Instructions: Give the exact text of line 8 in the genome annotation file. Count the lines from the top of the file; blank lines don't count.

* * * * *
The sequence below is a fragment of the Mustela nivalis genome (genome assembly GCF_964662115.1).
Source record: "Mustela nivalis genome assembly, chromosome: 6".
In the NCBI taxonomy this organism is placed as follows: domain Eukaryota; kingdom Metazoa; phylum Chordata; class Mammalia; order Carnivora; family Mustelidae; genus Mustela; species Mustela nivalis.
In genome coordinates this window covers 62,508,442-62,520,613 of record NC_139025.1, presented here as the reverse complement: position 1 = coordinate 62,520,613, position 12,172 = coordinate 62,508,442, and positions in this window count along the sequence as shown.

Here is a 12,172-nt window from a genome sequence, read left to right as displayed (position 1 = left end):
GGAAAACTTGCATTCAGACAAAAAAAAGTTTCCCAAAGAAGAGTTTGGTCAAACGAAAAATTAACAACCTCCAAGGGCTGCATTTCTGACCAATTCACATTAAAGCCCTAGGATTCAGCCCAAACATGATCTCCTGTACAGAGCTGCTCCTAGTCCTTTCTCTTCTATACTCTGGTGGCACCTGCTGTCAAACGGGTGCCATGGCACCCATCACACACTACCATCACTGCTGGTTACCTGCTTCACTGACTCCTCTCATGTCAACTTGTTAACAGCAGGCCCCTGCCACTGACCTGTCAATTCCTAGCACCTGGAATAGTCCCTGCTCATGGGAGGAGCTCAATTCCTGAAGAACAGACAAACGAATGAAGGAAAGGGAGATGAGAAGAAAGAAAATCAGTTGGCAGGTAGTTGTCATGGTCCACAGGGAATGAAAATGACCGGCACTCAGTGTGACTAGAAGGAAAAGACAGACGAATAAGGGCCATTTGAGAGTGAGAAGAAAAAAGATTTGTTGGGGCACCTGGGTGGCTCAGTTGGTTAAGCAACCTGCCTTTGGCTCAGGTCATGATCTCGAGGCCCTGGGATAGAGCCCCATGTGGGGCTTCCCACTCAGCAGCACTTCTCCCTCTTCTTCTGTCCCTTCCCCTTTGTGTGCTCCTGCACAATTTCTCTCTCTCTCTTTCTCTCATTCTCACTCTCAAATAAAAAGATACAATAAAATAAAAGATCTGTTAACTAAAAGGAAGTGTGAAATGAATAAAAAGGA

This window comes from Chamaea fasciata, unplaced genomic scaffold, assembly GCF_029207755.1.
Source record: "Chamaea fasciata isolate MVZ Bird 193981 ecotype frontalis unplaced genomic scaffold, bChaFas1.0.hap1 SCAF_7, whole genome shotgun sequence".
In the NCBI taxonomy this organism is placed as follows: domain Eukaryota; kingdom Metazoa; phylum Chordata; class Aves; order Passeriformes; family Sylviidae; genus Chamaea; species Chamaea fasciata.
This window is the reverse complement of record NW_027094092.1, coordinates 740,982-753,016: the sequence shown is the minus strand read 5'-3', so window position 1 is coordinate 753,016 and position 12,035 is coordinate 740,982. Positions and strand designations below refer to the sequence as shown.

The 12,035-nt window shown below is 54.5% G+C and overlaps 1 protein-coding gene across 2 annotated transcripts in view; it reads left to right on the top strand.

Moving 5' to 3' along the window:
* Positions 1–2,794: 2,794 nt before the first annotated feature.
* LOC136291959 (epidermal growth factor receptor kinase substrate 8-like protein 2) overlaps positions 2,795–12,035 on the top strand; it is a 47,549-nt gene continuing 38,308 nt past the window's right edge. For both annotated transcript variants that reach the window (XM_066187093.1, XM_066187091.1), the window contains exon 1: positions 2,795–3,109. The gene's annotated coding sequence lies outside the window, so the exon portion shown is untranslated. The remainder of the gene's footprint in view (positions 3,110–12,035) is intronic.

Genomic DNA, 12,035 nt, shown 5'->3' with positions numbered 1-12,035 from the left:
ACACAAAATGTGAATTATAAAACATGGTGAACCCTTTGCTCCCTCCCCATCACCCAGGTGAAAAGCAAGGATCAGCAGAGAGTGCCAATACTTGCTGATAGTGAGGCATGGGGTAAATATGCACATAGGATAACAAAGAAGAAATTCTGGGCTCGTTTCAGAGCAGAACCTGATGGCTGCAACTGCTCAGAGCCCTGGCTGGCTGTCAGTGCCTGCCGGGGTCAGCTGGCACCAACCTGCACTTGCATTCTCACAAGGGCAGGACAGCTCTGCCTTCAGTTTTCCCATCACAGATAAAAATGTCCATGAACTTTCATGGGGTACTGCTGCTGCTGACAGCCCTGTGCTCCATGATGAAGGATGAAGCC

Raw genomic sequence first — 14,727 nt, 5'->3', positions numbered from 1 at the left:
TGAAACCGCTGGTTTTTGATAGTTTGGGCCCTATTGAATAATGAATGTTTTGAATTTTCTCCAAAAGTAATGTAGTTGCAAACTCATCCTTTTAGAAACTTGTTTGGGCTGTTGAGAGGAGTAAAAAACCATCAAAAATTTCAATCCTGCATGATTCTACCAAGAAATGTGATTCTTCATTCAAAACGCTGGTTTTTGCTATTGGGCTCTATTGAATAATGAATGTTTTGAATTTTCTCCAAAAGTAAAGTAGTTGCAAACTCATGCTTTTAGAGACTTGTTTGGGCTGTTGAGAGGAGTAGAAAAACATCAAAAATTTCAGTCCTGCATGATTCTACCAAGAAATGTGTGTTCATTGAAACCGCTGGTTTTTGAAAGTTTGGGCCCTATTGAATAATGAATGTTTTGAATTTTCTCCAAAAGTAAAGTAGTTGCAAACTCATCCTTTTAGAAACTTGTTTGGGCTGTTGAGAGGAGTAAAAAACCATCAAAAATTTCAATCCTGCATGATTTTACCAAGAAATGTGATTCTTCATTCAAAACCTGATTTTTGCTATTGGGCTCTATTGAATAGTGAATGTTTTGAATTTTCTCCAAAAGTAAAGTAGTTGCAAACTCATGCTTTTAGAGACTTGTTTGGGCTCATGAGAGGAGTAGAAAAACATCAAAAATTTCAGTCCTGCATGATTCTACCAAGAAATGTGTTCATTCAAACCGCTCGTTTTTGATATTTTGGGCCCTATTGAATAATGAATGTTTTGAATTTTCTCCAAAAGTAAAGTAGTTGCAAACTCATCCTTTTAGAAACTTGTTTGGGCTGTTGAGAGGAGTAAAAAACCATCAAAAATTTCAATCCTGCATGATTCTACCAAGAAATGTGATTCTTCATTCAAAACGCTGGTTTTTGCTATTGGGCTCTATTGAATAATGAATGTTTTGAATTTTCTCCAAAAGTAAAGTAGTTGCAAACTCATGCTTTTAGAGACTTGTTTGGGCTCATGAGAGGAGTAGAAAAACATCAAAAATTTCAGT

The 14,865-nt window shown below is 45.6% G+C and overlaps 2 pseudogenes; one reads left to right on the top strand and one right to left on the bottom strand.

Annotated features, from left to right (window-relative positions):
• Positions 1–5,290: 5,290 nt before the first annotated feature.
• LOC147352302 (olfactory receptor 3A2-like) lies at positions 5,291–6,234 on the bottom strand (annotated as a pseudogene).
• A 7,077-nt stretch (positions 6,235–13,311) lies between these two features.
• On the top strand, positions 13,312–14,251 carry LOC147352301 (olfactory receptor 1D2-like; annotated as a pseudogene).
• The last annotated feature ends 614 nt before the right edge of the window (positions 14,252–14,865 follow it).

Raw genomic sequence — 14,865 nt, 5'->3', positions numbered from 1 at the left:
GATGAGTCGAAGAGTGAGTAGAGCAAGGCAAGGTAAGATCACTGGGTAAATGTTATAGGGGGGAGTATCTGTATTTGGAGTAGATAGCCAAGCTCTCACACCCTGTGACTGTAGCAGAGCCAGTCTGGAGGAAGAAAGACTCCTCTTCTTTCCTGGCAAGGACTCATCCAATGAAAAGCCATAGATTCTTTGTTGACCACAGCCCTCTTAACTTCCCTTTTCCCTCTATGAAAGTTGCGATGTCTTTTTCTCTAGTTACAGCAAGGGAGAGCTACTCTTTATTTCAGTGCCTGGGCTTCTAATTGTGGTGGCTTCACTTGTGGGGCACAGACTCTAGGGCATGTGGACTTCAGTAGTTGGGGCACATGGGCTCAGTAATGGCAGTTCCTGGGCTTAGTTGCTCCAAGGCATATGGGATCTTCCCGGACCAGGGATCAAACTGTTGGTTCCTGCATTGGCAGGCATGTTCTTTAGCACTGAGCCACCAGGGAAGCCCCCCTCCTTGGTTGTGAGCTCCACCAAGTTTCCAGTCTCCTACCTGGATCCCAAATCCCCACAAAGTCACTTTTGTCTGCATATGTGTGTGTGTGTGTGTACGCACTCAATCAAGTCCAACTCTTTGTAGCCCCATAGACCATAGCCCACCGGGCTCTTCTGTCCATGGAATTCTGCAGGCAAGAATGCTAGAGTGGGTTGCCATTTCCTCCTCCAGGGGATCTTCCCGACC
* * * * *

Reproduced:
Source record: "Chamaea fasciata isolate MVZ Bird 193981 ecotype frontalis unplaced genomic scaffold, bChaFas1.0.hap1 SCAF_7, whole genome shotgun sequence".